Can this relationship be saved?

In every long term relationship, there is an awkward phase where the rush and breathless excitement are gone and suddenly all you notice are the disgusting sounds your partner makes in the bathroom and the annoying way they chew, or that they snort when they laugh. The things you used to think of as cute and endearing become grating and nerve-wracking. True love is eventually able to move on from this phase to one of very deep commitment — a kind of intricate dance of intimacy and distance — but it really is an early go/no-go test for every couple.

The same principle applies to a lot of leisure activities, including computer games, most especially MMOs. In the beginning, if we have gotten past that “first date” part, the game is all new and shiny, offering endless fun. But eventually we start to see its warts, and the challenge for every developer is to keep the magic alive long enough for players to make that deep commitment. Even more, given the cyclical nature of MMOs,  developers have to deal with the problem every expansion.

Blizzard has historically been very adept at getting commitment from its players, and to be fair they in turn have bought into that commitment. It is no small feat to keep millions engaged in an online game for 15 years. Still, just as in a failing marriage, it seems like the transgressions are coming more rapidly than the good times. Of course, Blizz keeps their subscriptions numbers secret these days (ever since the disastrous days of WoD when they were publicly losing millions every quarter), but there seems little doubt that the customer base is shrinking, possibly at an unsustainable rate. And Patch 8.2 is not likely to save that decline — I suspect it will be too little too late. If I am wrong, I will happily eat my words. But I’m not wrong.

The desperation to force players to take longer and longer to achieve even uncomplicated game goals seems to be a last ditch effort to shore up MAU in the face of declining subscriptions. (Protestations of Mr. Game Director Hazzikostas notwithstanding.) It becomes a tidy little math word problem: If 100 players each play a game for 30 hours a month, how many hours each must 35 players play in order to achieve the same total? The devs are continually reaching for play-extending mechanics to address this problem — how else, for example, to explain the “mount equipment slot” change that will greatly limit a player’s ability to avoid obstacles and mobs at every turn of the game?  How else to explain the significant expansion of rep-based game progression (and the accompanying limit on how much rep can be earned in a given time period)?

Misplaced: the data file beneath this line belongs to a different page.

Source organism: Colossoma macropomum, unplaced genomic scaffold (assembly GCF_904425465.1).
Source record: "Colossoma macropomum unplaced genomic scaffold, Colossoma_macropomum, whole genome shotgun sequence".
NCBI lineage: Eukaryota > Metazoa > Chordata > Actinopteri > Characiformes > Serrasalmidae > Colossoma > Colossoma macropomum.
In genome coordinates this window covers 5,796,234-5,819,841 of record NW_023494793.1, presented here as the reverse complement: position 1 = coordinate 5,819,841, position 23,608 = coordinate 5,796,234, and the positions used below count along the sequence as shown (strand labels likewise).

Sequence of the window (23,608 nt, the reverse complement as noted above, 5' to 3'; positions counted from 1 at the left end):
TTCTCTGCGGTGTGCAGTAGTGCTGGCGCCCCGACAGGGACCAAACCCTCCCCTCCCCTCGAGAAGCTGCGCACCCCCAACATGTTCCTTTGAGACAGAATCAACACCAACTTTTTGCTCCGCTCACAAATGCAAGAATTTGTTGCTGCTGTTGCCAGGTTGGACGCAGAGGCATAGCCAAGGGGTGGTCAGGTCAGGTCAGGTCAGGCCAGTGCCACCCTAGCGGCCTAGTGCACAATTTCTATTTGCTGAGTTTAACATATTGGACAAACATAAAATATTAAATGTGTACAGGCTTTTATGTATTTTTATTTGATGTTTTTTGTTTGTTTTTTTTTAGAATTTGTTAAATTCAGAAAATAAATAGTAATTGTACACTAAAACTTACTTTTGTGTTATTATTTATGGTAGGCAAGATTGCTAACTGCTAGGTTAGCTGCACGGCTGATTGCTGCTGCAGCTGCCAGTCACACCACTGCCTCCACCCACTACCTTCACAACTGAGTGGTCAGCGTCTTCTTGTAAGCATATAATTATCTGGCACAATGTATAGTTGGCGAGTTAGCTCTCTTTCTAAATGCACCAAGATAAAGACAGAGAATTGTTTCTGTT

I’m not really sure where I am going with all this, except to make a couple of observations.

First, being in a “failing marriage” kind of relationship with the game means the trust is pretty much gone, and every new development is met with suspicion. Example: Almost certainly the next expansion will include a character level squish. The details are not yet known, and Blizz has told us they are just thinking about it, nothing is certain. Right. That tells me it’s a done deal. And while I really do not care about an arbitrary level number, and can see their point for doing a squish, my immediate response is, “Yeah, and what else?” My suspicion is that the level squish will also be a great opportunity for the devs to address their MAU problem and lower the leveling xp earned or do some other mechanic that will make it take physically longer to reach max level (whatever that is) than it does now. Maybe, even if they lower max level to something like 60, they will still require level 20 for riding and level 60 for flying.

This is what continuous breaches of trust do, they make me suspicious of every move.

My second observation comes from a weekend spent revisiting Final Fantasy XIV. I think I have said before that I tried this game a couple of years ago, was unimpressed, and did not continue. This weekend I renewed my game time for 30 days, downloaded all the patches, and played for quite a few hours. It was terrific fun. I leveled a character to 14, figured out a lot of the puzzling interfaces, joined a “free company” (guild), and generally had a great time. Of course, I am in the early excitement phase of the relationship, so who knows how it will end, but it was a very nice interlude that I hope will turn into something I can commit to. (Still, I can’t shake the feeling that I am cheating on my “real” game… And when I logged out of FFXIV and into WoW, it all seemed dull and familiar and boring.)